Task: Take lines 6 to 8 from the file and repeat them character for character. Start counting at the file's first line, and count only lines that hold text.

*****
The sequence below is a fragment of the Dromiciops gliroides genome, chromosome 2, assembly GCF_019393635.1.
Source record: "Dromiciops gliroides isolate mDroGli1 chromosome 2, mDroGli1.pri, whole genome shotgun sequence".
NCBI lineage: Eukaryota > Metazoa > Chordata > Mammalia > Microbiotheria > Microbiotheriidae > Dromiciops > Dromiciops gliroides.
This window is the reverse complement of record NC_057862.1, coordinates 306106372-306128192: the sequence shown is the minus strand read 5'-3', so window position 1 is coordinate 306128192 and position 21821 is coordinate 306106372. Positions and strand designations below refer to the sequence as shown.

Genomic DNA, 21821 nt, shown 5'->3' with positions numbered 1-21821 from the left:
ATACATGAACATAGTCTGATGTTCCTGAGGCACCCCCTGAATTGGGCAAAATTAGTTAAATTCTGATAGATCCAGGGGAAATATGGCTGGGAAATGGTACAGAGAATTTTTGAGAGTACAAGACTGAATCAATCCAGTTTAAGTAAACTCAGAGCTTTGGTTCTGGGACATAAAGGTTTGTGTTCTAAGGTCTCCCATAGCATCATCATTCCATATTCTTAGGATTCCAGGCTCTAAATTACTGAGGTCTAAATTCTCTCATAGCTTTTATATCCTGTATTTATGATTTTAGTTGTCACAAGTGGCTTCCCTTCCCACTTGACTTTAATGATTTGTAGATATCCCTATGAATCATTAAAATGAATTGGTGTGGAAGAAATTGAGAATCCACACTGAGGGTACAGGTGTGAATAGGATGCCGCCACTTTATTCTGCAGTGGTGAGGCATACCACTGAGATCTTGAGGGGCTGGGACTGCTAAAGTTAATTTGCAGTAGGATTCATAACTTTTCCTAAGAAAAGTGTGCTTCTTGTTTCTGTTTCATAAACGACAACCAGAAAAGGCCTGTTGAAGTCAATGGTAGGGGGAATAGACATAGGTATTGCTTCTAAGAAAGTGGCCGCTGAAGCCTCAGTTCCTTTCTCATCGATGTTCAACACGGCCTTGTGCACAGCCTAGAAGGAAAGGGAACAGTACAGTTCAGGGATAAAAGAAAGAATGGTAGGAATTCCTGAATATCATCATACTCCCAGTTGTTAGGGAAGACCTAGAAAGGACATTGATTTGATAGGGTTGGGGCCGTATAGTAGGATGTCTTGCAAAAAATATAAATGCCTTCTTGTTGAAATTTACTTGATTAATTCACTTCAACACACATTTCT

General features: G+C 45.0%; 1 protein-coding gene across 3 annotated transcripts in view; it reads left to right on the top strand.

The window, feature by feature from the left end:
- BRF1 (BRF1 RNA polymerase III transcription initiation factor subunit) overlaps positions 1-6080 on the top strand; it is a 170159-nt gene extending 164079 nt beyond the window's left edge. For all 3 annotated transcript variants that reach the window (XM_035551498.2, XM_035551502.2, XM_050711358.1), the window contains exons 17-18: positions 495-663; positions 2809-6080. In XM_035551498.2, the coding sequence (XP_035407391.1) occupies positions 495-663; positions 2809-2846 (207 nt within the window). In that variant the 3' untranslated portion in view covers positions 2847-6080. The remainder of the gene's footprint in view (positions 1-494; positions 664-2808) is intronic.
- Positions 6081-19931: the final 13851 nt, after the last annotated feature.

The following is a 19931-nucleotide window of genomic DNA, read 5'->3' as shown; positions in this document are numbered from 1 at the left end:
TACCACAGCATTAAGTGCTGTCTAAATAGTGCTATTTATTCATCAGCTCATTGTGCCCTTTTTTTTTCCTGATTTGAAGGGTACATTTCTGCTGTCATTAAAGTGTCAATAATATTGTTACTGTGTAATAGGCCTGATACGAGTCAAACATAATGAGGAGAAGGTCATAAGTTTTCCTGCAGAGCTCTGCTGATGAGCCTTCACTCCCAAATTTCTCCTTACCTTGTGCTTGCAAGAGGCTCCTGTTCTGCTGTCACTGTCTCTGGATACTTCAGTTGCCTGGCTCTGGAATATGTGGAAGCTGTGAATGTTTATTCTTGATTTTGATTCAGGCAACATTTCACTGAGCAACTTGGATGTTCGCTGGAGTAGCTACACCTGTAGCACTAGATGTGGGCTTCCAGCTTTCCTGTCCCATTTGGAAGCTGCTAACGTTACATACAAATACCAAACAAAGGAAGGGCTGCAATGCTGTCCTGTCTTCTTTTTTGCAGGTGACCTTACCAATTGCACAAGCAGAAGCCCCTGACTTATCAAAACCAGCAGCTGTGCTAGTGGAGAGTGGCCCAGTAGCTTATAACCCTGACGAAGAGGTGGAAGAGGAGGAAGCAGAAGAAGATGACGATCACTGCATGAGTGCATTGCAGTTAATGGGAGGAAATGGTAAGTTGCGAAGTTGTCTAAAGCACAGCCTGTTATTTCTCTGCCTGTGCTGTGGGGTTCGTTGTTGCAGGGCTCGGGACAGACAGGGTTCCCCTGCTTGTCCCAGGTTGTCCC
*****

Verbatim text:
ATACATGAACATAGTCTGATGTTCCTGAGGCACCCCCTGAATTGGGCAAAATTAGTTAAATTCTGATAGATCCAGGGGAAATATGGCTGGGAAATGGTACAGAGAATTTTTGAGAGTACAAGACTGAATCAATCCAGTTTAAGTAAACTCAGAGCTTTGGTTCTGGGACATAAAGGTTTGTGTTCTAAGGTCTCCCATAGCATCATCATTCCATATTCTTAGGATTCCAGGCTCTAAATTACTGAGGTCTAAATTCTCTCATAGCTTTTATATCCTGTATTTATGATTTTAGTTGTCACAAGTGGCTTCCCTTCCCACTTGACTTTAATGATTTGTAGATATCCCTATGAATCATTAAAATGAATTGGTGTGGAAGAAATTGAGAATCCACACTGAGGGTACAGGTGTGAATAGGATGCCGCCACTTTATTCTGCAGTGGTGAGGCATACCACTGAGATCTTGAGGGGCTGGGACTGCTAAAGTTAATTTGCAGTAGGATTCATAACTTTTCCTAAGAAAAGTGTGCTTCTTGTTTCTGTTTCATAAACGACAACCAGAAAAGGCCTGTTGAAGTCAATGGTAGGGGGAATAGACATAGGTATTGCTTCTAAGAAAGTGGCCGCTGAAGCCTCAGTTCCTTTCTCATCGATGTTCAACACGGCCTTGTGCACAGCCTAGAAGGAAAGGGAACAGTACAGTTCAGGGATAAAAGAAAGAATGGTAGGAATTCCTGAATATCATCATACTCCCAGTTGTTAGGGAAGACCTAGAAAGGACATTGATTTGATAGGGTTGGGGCCGTATAGTAGGATGTCTTGCAAAAAATATAAATGCCTTCTTGTTGAAATTTACTTGATTAATTCACTTCAACACACATTTCT

General features: G+C 45.0%; 1 protein-coding gene across 3 annotated transcripts in view; it reads left to right on the top strand.

The window, feature by feature from the left end: